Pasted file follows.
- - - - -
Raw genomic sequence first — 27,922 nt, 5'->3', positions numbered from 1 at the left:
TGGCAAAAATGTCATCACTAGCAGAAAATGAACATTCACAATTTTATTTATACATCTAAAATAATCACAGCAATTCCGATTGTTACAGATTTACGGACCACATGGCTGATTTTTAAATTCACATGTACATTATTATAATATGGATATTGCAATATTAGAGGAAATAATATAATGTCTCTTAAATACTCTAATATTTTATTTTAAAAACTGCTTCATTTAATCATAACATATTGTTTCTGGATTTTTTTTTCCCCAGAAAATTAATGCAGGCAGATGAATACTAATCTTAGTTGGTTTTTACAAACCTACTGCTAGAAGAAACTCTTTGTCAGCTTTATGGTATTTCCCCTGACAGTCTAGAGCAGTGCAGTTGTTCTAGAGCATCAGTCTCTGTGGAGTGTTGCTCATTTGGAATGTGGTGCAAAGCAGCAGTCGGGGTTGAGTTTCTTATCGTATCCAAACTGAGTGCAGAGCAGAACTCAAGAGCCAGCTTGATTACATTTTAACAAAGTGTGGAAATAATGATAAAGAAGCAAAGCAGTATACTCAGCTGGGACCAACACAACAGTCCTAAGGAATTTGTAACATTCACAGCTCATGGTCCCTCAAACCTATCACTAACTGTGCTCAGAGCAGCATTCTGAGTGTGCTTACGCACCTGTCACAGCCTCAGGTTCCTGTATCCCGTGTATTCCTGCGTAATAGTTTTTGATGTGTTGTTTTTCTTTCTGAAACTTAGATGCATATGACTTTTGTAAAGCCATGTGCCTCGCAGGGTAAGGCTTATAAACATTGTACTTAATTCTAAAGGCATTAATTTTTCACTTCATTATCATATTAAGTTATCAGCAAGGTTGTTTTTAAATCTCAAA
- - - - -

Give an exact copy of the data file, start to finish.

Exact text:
Raw genomic sequence first — 27,922 nt, 5'->3', positions numbered from 1 at the left:
TGGCAAAAATGTCATCACTAGCAGAAAATGAACATTCACAATTTTATTTATACATCTAAAATAATCACAGCAATTCCGATTGTTACAGATTTACGGACCACATGGCTGATTTTTAAATTCACATGTACATTATTATAATATGGATATTGCAATATTAGAGGAAATAATATAATGTCTCTTAAATACTCTAATATTTTATTTTAAAAACTGCTTCATTTAATCATAACATATTGTTTCTGGATTTTTTTTTCCCCAGAAAATTAATGCAGGCAGATGAATACTAATCTTAGTTGGTTTTTACAAACCTACTGCTAGAAGAAACTCTTTGTCAGCTTTATGGTATTTCCCCTGACAGTCTAGAGCAGTGCAGTTGTTCTAGAGCATCAGTCTCTGTGGAGTGTTGCTCATTTGGAATGTGGTGCAAAGCAGCAGTCGGGGTTGAGTTTCTTATCGTATCCAAACTGAGTGCAGAGCAGAACTCAAGAGCCAGCTTGATTACATTTTAACAAAGTGTGGAAATAATGATAAAGAAGCAAAGCAGTATACTCAGCTGGGACCAACACAACAGTCCTAAGGAATTTGTAACATTCACAGCTCATGGTCCCTCAAACCTATCACTAACTGTGCTCAGAGCAGCATTCTGAGTGTGCTTACGCACCTGTCACAGCCTCAGGTTCCTGTATCCCGTGTATTCCTGCGTAATAGTTTTTGATGTGTTGTTTTTCTTTCTGAAACTTAGATGCATATGACTTTTGTAAAGCCATGTGCCTCGCAGGGTAAGGCTTATAAACATTGTACTTAATTCTAAAGGCATTAATTTTTCACTTCATTATCATATTAAGTTATCAGCAAGGTTGTTTTTAAATCTCAAA